We don’t think about it. But if somebody comes along and uses the shape, the form, and puts new words in the old familiar form, well now people are going to listen, because the form is familiar, and you’re giving them new information within the familiar thing that they don’t know yet. So they will be patient enough to wait that minute or two and see where it takes them. And they may go thinking about that for a while. Eventually it becomes something that they read once and don’t think about anymore. But the nice thing is, other people come along and give them new creations, new myths, new fables all the time.

About the Book:

The Book of Sharks is an accomplishment at the micro and macro level. Rob Carney has crafted lines that you’ll want to save for your next tattoo inside of efficient poems that touch on creation myth, forgotten industries, and slices of life in villages he manufactures with a creator’s divine spark. All of this works on its own inside of a larger, complex quilt that he has woven into an intricate pattern that revisits themes, finishes stories, and reminds you that The Book of Sharks is a larger poem that is greater than just its sharpened teeth. —Jesse Parent

In precise, sharp lines, Rob Carney’s The Book of Sharks builds and interrogates myth and myth-makers, turning to sharks to also turn inward and outward, exploring one’s purpose and place and the stories one tells to make meaning. Here, poems wash out and return like the tides they describe, inviting the reader to feel their weight, as if “to disappear under the stories / as though they were waves.” In the end, whether in water, sky, or story, Carney invites us to consider the essential motivation of “moving, arriving, being full,” what it means to seek. —Callista Buchen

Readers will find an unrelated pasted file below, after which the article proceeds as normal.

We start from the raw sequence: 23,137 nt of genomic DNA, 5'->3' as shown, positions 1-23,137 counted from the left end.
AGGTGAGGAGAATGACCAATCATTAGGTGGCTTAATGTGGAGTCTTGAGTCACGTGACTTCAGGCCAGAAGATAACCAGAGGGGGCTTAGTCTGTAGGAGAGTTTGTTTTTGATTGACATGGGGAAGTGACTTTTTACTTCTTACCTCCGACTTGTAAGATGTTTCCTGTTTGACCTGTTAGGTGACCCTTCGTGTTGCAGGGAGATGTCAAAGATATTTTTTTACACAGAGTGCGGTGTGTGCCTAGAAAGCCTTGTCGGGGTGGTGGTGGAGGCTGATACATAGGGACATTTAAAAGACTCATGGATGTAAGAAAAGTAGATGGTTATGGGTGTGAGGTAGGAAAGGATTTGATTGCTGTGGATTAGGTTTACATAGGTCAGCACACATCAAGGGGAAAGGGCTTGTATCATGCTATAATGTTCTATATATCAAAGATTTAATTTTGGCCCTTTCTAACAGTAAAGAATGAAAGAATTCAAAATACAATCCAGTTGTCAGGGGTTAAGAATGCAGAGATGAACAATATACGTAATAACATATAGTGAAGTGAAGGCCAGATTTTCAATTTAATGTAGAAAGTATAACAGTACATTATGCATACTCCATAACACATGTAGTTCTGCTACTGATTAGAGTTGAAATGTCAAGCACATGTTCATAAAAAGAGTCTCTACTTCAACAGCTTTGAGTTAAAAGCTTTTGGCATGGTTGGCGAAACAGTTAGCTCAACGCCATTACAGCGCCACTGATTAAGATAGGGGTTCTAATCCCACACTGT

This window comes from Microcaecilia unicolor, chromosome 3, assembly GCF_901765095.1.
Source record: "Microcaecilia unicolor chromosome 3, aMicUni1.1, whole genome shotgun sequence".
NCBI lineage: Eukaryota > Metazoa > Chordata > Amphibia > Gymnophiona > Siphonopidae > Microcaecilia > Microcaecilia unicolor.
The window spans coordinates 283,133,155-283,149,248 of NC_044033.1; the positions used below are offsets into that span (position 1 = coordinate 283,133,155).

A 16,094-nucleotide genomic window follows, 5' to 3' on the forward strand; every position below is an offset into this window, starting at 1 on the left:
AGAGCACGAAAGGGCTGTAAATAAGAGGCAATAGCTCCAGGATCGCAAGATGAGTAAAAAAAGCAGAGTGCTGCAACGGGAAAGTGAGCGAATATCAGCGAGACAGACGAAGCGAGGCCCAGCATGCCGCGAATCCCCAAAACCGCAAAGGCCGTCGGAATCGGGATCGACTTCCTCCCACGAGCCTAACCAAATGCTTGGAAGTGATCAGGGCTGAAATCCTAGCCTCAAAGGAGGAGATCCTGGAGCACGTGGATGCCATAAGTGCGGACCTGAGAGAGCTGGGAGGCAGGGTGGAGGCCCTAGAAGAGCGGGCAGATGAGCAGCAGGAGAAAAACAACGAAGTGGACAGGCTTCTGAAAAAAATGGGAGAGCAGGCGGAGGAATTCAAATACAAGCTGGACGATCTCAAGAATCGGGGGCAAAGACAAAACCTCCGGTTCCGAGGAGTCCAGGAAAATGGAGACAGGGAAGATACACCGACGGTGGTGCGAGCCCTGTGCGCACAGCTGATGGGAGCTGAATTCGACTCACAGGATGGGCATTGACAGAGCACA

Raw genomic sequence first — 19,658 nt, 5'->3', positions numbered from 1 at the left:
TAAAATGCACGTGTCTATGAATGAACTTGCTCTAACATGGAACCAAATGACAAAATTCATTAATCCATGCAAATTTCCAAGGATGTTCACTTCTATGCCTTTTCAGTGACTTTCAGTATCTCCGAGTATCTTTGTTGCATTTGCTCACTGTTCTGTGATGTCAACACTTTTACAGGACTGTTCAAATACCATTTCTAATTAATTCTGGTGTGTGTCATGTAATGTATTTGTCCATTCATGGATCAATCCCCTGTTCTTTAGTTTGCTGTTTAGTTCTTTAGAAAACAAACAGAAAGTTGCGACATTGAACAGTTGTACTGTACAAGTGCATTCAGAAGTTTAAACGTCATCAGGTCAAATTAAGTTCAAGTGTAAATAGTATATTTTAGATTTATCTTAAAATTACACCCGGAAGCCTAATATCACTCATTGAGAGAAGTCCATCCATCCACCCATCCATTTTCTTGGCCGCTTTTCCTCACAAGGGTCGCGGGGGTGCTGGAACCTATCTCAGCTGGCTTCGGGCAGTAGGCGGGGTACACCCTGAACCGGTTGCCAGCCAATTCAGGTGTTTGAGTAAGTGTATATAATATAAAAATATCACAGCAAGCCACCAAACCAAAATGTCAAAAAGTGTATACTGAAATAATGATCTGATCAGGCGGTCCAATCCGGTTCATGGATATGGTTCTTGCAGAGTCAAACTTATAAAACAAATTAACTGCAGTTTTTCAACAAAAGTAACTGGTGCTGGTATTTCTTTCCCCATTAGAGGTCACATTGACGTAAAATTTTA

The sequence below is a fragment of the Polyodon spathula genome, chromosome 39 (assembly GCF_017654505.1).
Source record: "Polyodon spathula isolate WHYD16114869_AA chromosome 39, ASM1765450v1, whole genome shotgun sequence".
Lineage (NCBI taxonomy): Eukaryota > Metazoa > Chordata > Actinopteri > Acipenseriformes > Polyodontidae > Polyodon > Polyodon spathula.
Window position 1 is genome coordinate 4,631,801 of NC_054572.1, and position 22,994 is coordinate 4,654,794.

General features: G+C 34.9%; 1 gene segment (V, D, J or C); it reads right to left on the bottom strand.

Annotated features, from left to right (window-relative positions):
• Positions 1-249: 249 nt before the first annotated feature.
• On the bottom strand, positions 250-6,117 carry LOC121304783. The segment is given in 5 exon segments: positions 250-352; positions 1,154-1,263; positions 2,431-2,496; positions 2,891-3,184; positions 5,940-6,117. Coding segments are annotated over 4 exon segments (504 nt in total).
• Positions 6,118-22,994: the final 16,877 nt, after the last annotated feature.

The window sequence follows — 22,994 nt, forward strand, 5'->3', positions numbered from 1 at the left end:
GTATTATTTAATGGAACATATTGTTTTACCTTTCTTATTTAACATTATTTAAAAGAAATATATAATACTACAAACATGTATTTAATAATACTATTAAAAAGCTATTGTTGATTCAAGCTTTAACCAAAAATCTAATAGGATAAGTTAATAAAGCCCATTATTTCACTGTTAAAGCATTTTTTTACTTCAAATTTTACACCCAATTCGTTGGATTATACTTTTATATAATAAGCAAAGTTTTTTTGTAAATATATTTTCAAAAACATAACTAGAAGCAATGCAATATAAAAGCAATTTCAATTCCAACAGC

In his ambitious collection, The Book of Sharks, Rob Carney reimagines the human world and facets of contemporary society by creating a mythology and origin story that correct the erroneous legend of sharks. In building a new lens through which to view the sea and its most vilified species, Carney opens up a new way to conceive of art, life, storytelling, and the connections among living creatures in the sea, on land, and among the stars. “Some say sharks are the ocean’s anger,” he repeats in two poems, and later—as the collection evolves—they become “the ocean’s blueprint.” In this collection, comprised of seven sections, containing seven poems each, Carney weds structure and symbolism to reinforce his creation myth; correction and etymology to reconfigure historical facts; and repetition of images and phrases to place these poems—all without titles, bleeding poignantly into one another as part of an ongoing narrative or interconnected species—in the epic tradition. Here we are offered a sympathetic view of sharks, an alternative way to see constellations and their corresponding myths, and a new foundation from which to begin our lives and our stories. Carney’s speaker demands that we reexamine what is actually dangerous versus what’s been stereotyped so, and most of all he begs us to see ourselves new, “to bear in mind / we aren’t the measure of Creation. Just a part.” —Lisa Fay Coutley

Rob Carney
Credit Rob Carney

About the Author:

Rob Carney is the author of five books of poems, most recently 'The Book of Sharks' (Black Lawrence Press, Aug. 2018) and '88 Maps (Lost Horse Press, 2015), which was named a finalist for the Washington State Book Award. In 2014 he received the Robinson Jeffers Award for Poetry. His work has appeared in Cave Wall, Columbia Journal, The Dark Mountain Project, and many others, and he writes a featured series called “Old Roads, New Stories” for Terrain.org: A Journal of the Built + Natural Environments. He is a Professor of English at UVU and lives in Salt Lake City.